And then there are the chocolate covered sunflower seeds. My first perception was how pointless to cover something so miniscule with but a wisp of chocolate but, like a swarm of bees, it is not the individual that subdues but the sum total. And the texture that a multitude of these teardrop shaped delectations imparts is almost caviar-like in its scope. A mouth full of smooth little potentials suddenly fragmenting into a nigh entheogenic flavor experience. The most economical way to purchase these are in a two-foot tall sleeve (from Cloud Nine on Gervais, where I also tend to get my pickled okra) which looks not unlike a giant version of those little plastic containers for eyeglass repair kits. This shape also facilitates the hedonistic chocolate covered sunflower seed delivery method of tipping them into the mouth, thereby sending a cascade that also creates a calming sound like little rocks tumbling over each other in a mountain stream. I do not recommend this method while driving as the motion combines the awkwardness of drinking a yard of beer with the distracting, eye-closing pleasure of a lover running their fingers through your hair and trailing their fingertips down the nape of your neck.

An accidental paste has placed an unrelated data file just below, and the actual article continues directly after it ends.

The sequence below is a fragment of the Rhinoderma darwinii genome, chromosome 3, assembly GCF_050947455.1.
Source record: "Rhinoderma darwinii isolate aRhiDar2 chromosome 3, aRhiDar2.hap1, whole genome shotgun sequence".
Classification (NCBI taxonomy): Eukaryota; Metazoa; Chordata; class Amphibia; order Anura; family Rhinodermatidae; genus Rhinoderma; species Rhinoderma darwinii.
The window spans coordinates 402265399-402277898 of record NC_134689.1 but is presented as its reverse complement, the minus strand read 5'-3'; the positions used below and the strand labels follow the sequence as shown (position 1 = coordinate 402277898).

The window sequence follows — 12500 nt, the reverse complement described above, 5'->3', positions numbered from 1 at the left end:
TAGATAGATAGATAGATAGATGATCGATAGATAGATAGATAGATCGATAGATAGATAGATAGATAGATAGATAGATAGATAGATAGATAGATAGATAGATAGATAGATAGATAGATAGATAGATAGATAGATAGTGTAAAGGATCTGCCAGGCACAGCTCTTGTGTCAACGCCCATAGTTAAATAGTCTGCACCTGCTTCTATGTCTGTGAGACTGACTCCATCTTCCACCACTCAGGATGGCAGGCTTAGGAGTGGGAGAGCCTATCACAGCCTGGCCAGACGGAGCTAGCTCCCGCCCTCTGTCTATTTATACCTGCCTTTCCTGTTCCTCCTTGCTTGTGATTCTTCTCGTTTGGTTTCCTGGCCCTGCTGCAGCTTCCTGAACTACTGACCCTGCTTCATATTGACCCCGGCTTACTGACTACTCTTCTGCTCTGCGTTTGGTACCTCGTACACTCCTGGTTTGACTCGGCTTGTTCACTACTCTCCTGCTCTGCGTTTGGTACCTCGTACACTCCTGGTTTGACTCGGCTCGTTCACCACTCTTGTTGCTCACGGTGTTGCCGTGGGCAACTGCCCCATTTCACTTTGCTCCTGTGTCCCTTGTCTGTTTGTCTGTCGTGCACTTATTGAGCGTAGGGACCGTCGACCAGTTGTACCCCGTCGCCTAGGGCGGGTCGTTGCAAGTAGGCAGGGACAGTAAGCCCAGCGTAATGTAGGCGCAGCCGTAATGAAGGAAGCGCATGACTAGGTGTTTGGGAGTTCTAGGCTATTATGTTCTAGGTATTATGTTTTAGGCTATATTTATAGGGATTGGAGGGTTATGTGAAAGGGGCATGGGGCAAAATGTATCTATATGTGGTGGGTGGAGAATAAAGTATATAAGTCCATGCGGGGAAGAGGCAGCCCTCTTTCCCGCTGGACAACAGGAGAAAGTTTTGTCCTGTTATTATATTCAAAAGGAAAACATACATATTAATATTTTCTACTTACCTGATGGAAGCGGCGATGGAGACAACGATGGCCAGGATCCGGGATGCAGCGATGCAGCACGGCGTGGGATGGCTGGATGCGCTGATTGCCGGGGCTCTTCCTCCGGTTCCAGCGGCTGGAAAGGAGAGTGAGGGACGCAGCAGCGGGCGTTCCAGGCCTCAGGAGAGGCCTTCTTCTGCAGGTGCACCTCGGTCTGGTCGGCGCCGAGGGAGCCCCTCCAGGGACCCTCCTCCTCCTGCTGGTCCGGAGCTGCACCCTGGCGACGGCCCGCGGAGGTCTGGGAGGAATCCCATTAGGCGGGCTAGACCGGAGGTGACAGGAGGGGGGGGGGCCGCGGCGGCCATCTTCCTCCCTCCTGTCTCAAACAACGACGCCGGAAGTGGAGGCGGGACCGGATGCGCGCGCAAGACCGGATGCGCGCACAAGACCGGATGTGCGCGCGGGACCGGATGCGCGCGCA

So should you ever, in your travels or daily life, run across either of these extraordinary items I would wholeheartedly suggest you do yourself a favor and buy them for me.

11 March 2008

11March- we will close on Saturday 15 for St Patrick's Day......

That information sort of slipped my mind. I suppose I took it for granted that everyone would presume we would be closed, which is a silly thing to take for granted. So, yes, we'll close up shop on Saturday for St Patrick's Day. (Perhaps less "for" St. Pat's day and more "to avoid" St. Pat's day.)

And while I've got your eyes, I wanted to send a general thank you out there to all of you who have have been patient and understanding with us on our crazy busy nights. We've had a recent spate of...personalities who have been less than composed and sympathetic regarding the limitations of our abilities. And while I accept their criticisms as largely valid demonstrations of their ability to tell time I must confess to feeling dispirited and bullied by their approaches. So thank you, valued customers, for balancing out the aggressive element with your understanding and easy-going ways. When the combative and vitriolic make us question our endeavors it's your good-natures, support, and loyalty that remind us why we've stuck around. You truly make our efforts worthwhile and we promise to work our hardest to continue to improve and, also, to fill our sentences with infinitives.
Thank you very much,